Even since the murder of President Najibullah, Pakistan has pushed Afghanistan into the stone age with the help of the "Taliban". Pakistan has always wanted to create a strategic depth for itself. Afghanistan had to lose its individuality.

India must be realistic about the situation that exists on the ground. Yes, we want a civilian government in Pakistan. Yes, we want the army of that country and its ISI to be brought under civilian control. But, then Americans too have their interests in the region. They want the Pakistan army to fight their war on terror.

For India, the choice is clear. We have had enough of this nonsense of one-way goodwill. It is time to deal with Pakistan as it is. Let us not expect that they will respond to any of our demands about closing down the terror camps or handing over the criminals wanted by India. We have to evolve our own options.

The world today respects the rich and powerful. India today is seen as an emerging power.

Let us strengthen our borders and our coastlines so that the enemy dare not attempt to come in again. Ignore your adversaries and isolate them for what they are doing to the world. Stop the candle light marches to the Wagah border, to shake hands with a neighbour who still dreams of marching into India. — ANI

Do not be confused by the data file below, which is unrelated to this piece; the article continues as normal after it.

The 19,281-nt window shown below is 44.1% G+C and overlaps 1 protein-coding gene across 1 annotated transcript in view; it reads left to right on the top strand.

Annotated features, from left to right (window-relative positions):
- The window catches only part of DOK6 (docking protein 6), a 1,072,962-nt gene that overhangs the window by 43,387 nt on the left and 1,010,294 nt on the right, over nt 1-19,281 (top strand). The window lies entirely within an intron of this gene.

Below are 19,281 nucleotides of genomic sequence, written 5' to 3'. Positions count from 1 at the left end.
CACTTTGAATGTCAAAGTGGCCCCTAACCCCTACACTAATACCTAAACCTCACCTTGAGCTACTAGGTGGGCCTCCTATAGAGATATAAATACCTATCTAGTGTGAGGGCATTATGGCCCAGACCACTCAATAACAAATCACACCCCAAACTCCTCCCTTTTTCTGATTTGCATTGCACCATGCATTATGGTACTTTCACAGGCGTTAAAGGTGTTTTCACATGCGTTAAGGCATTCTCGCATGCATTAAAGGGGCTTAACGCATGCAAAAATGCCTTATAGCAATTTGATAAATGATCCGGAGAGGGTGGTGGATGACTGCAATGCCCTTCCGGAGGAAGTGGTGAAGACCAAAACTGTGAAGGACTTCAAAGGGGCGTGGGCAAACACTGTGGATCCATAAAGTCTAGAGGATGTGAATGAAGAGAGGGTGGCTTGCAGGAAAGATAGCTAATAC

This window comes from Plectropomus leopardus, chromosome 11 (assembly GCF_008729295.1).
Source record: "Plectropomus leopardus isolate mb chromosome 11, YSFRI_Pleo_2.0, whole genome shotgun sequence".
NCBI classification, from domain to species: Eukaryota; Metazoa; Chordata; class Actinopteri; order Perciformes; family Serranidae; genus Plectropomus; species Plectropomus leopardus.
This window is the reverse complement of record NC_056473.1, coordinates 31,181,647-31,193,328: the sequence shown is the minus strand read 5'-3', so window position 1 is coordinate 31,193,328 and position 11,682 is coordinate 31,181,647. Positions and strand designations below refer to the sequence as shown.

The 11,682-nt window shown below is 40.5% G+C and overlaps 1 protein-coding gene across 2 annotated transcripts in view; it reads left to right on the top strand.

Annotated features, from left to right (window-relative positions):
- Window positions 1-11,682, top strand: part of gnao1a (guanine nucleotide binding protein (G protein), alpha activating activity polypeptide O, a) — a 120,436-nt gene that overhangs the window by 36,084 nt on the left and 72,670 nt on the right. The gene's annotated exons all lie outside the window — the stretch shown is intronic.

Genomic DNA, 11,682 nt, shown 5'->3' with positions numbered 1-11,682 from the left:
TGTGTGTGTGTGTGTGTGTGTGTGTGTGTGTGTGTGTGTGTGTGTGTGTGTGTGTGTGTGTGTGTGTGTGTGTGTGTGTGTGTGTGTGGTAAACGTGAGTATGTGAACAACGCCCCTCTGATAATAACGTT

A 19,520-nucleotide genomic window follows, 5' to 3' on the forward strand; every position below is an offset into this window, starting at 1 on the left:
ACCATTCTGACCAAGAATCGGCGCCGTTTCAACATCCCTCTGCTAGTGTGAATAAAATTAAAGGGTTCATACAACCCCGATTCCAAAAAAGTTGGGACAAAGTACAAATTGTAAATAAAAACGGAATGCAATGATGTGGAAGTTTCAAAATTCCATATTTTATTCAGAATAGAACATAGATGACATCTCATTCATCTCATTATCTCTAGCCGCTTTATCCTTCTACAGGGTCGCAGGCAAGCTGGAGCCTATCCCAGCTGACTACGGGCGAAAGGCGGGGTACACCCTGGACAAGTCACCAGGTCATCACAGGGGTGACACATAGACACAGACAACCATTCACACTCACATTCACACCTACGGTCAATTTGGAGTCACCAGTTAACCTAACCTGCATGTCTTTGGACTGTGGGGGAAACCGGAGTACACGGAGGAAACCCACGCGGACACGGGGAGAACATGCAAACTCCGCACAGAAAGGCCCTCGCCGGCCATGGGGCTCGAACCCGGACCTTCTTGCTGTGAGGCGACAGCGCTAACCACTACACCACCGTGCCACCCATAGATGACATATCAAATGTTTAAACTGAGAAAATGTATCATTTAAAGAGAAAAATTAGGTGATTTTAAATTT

From The Times

December 16, 2008

US accuses Britain over military failings in Afghanistan

Allegations that British troops in Helmand are snide, underequipped and often need rescuing have soured relations

Tom Baldwin in Washington and Michael Evans, Defence Editor

The performance of Britain's overstretched military in Afghanistan is coming under sustained criticism from the Pentagon and US analysts even as Gordon Brown ponders whether to send in further reinforcements.

Robert Gates, the US Defence Secretary who has been asked to remain in his job under Barack Obama, is understood to have expressed strong reservations about counterinsurgency operations in British-controlled Helmand province.

He has already announced plans for a surge of 20,000 US troops into Afghanistan but Mr Brown, who was given a bleak progress report when he visited Afghanistan at the weekend, is said to be reluctant about committing another 2,000 British troops on top of the 8,400 already there.